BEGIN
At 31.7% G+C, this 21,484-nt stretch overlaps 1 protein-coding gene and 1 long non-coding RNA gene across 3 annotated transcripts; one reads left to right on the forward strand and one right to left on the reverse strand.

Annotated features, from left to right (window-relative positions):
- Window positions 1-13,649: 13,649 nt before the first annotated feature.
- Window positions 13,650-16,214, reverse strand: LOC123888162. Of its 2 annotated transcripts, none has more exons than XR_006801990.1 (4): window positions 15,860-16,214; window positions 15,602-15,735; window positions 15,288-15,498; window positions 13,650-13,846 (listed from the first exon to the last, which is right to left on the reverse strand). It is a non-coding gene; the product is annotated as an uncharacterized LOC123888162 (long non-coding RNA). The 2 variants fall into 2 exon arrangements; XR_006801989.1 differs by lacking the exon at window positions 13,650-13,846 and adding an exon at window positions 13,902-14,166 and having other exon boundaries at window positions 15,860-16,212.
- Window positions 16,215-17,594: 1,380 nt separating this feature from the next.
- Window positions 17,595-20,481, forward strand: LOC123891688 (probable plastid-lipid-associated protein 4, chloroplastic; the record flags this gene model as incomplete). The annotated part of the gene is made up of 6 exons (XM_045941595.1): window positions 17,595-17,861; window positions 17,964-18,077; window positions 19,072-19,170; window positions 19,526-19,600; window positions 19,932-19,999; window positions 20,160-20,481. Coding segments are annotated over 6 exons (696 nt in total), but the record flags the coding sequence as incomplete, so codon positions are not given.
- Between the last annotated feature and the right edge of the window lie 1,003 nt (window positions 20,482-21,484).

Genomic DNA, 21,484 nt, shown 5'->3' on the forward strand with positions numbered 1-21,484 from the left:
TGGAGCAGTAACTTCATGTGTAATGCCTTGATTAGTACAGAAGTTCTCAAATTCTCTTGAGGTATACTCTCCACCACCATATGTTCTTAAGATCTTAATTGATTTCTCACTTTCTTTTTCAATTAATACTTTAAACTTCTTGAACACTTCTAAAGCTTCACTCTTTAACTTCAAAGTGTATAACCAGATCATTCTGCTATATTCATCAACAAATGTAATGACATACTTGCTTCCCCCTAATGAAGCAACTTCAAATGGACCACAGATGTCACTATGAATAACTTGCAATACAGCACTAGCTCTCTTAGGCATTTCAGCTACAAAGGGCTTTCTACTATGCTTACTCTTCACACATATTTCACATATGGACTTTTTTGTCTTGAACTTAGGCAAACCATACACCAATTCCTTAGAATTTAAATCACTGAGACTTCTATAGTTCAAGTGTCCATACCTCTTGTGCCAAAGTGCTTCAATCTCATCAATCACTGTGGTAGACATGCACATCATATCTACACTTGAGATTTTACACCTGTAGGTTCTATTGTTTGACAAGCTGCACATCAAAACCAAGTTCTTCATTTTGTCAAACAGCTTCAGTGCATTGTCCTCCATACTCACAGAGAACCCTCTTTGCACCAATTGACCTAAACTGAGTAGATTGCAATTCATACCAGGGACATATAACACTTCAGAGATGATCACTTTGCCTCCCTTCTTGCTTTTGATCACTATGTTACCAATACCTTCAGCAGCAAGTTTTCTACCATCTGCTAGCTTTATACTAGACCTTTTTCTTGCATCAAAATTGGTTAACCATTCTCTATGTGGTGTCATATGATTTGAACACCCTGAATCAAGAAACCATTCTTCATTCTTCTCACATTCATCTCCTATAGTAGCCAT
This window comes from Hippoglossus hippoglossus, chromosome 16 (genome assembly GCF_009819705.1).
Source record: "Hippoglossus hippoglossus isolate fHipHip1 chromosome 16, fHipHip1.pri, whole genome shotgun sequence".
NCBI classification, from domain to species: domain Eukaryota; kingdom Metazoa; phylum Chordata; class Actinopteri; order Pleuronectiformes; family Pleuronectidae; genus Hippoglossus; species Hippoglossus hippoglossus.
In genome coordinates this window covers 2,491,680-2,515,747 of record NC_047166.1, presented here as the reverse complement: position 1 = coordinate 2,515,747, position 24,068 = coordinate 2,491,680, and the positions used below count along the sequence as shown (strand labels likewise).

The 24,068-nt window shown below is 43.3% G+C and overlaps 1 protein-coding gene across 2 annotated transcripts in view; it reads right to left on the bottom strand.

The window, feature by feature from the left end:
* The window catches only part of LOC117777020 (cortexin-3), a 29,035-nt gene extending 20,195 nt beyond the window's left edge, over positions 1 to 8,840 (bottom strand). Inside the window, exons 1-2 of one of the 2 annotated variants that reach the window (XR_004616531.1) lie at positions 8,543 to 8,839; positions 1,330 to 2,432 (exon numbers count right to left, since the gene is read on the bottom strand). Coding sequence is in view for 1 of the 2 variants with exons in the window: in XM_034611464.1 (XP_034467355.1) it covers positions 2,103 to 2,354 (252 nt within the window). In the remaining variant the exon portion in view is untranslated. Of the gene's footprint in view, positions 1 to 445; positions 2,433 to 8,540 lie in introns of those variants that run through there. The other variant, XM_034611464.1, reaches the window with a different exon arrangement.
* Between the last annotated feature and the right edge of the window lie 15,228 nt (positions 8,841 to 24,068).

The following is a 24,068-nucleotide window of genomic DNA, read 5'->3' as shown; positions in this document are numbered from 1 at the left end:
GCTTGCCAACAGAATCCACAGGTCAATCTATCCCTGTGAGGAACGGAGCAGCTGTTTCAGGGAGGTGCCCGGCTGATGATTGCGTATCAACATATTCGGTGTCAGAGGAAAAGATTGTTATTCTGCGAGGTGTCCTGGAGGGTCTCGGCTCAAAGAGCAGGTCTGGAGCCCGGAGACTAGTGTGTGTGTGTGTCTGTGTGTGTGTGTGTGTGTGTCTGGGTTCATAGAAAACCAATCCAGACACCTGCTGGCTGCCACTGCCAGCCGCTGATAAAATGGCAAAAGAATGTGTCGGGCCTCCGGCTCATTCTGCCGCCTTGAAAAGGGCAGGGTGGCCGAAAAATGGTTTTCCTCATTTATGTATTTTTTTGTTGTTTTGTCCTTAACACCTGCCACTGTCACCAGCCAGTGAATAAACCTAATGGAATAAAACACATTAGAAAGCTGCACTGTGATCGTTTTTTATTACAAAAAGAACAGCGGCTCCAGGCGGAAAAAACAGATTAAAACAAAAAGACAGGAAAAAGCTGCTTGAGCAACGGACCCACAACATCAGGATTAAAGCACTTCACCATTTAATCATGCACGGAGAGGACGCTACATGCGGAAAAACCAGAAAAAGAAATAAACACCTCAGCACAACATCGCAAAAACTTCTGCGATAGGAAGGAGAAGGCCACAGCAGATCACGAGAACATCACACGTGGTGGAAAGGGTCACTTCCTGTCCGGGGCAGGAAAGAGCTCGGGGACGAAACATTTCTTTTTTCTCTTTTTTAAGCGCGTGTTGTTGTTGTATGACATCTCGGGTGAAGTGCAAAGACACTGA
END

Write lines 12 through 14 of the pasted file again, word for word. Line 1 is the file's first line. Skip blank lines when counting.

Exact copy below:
NCBI classification, from domain to species: domain Eukaryota; kingdom Metazoa; phylum Chordata; class Actinopteri; order Pleuronectiformes; family Pleuronectidae; genus Hippoglossus; species Hippoglossus hippoglossus.
In genome coordinates this window covers 2,491,680-2,515,747 of record NC_047166.1, presented here as the reverse complement: position 1 = coordinate 2,515,747, position 24,068 = coordinate 2,491,680, and the positions used below count along the sequence as shown (strand labels likewise).

The 24,068-nt window shown below is 43.3% G+C and overlaps 1 protein-coding gene across 2 annotated transcripts in view; it reads right to left on the bottom strand.